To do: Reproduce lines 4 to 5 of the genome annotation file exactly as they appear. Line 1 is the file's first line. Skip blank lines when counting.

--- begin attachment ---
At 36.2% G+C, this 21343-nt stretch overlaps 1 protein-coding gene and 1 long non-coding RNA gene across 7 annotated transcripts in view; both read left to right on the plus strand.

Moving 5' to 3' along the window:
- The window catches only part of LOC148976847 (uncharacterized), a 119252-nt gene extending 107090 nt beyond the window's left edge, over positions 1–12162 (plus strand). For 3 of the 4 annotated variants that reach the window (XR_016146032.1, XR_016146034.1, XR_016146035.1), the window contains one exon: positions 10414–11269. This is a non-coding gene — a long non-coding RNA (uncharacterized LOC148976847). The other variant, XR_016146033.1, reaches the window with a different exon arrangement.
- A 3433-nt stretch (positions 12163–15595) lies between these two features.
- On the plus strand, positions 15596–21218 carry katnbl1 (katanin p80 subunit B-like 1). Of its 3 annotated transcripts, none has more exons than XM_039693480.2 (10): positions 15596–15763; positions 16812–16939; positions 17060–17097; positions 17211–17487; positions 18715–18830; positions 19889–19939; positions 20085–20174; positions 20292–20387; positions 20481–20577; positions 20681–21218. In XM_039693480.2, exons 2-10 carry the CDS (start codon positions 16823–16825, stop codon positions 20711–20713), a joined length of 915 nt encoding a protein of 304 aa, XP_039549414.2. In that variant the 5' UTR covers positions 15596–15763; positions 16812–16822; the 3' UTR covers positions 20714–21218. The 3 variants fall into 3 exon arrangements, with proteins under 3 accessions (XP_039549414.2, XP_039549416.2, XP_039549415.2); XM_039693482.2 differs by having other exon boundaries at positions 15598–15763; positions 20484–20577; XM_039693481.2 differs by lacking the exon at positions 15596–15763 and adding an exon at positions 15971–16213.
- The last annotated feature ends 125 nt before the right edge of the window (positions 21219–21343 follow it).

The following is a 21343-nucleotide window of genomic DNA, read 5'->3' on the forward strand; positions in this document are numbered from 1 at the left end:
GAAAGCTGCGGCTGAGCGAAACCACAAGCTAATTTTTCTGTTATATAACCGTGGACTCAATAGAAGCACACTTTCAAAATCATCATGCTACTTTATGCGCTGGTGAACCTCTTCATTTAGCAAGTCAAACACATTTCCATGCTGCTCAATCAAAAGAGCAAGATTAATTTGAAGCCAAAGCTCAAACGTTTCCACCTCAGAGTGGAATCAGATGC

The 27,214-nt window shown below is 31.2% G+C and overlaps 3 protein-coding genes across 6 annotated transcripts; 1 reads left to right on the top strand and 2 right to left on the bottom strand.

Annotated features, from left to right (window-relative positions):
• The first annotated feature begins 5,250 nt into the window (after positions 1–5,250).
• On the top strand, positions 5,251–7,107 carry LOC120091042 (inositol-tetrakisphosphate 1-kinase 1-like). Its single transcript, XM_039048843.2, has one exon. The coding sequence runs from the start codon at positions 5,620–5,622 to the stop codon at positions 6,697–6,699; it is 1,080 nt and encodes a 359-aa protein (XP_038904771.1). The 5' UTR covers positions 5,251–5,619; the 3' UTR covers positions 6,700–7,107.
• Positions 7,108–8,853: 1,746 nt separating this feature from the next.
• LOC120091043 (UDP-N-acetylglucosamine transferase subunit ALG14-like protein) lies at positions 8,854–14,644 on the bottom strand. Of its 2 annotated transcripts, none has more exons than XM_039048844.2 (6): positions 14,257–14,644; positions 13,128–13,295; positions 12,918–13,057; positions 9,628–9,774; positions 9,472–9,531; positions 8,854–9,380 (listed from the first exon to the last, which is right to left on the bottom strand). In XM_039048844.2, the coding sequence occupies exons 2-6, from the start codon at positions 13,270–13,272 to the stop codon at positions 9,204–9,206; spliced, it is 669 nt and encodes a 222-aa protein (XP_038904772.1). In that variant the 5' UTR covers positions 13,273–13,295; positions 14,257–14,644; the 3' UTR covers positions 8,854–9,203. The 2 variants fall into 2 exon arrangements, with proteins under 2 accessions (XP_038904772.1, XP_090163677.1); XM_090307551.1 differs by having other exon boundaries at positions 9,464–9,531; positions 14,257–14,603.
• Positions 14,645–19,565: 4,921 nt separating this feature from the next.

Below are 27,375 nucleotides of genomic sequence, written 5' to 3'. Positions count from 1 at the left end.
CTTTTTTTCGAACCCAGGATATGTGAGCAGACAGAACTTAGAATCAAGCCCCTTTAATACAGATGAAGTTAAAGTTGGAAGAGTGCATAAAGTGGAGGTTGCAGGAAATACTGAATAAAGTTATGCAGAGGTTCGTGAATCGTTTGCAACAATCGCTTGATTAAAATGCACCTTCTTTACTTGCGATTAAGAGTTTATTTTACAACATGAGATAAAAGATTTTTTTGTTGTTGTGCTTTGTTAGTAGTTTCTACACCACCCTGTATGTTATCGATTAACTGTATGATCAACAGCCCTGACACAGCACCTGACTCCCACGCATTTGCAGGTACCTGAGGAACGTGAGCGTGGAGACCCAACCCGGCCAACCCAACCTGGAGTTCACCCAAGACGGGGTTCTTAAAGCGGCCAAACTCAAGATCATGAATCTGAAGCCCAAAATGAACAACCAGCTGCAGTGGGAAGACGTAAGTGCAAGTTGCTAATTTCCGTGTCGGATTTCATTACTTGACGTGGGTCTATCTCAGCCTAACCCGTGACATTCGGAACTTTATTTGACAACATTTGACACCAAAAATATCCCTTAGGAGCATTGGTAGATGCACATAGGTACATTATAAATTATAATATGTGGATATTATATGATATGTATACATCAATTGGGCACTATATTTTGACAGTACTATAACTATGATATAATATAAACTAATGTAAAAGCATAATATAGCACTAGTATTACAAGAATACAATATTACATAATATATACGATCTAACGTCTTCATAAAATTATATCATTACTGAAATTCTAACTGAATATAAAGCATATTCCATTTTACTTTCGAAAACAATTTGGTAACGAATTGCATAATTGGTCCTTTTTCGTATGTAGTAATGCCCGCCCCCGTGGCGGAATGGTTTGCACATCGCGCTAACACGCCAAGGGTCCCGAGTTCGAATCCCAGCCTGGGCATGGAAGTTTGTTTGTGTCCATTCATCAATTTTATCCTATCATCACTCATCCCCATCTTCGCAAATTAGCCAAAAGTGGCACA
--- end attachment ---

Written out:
- A 3433-nt stretch (positions 12163–15595) lies between these two features.
- On the plus strand, positions 15596–21218 carry katnbl1 (katanin p80 subunit B-like 1). Of its 3 annotated transcripts, none has more exons than XM_039693480.2 (10): positions 15596–15763; positions 16812–16939; positions 17060–17097; positions 17211–17487; positions 18715–18830; positions 19889–19939; positions 20085–20174; positions 20292–20387; positions 20481–20577; positions 20681–21218. In XM_039693480.2, exons 2-10 carry the CDS (start codon positions 16823–16825, stop codon positions 20711–20713), a joined length of 915 nt encoding a protein of 304 aa, XP_039549414.2. In that variant the 5' UTR covers positions 15596–15763; positions 16812–16822; the 3' UTR covers positions 20714–21218. The 3 variants fall into 3 exon arrangements, with proteins under 3 accessions (XP_039549414.2, XP_039549416.2, XP_039549415.2); XM_039693482.2 differs by having other exon boundaries at positions 15598–15763; positions 20484–20577; XM_039693481.2 differs by lacking the exon at positions 15596–15763 and adding an exon at positions 15971–16213.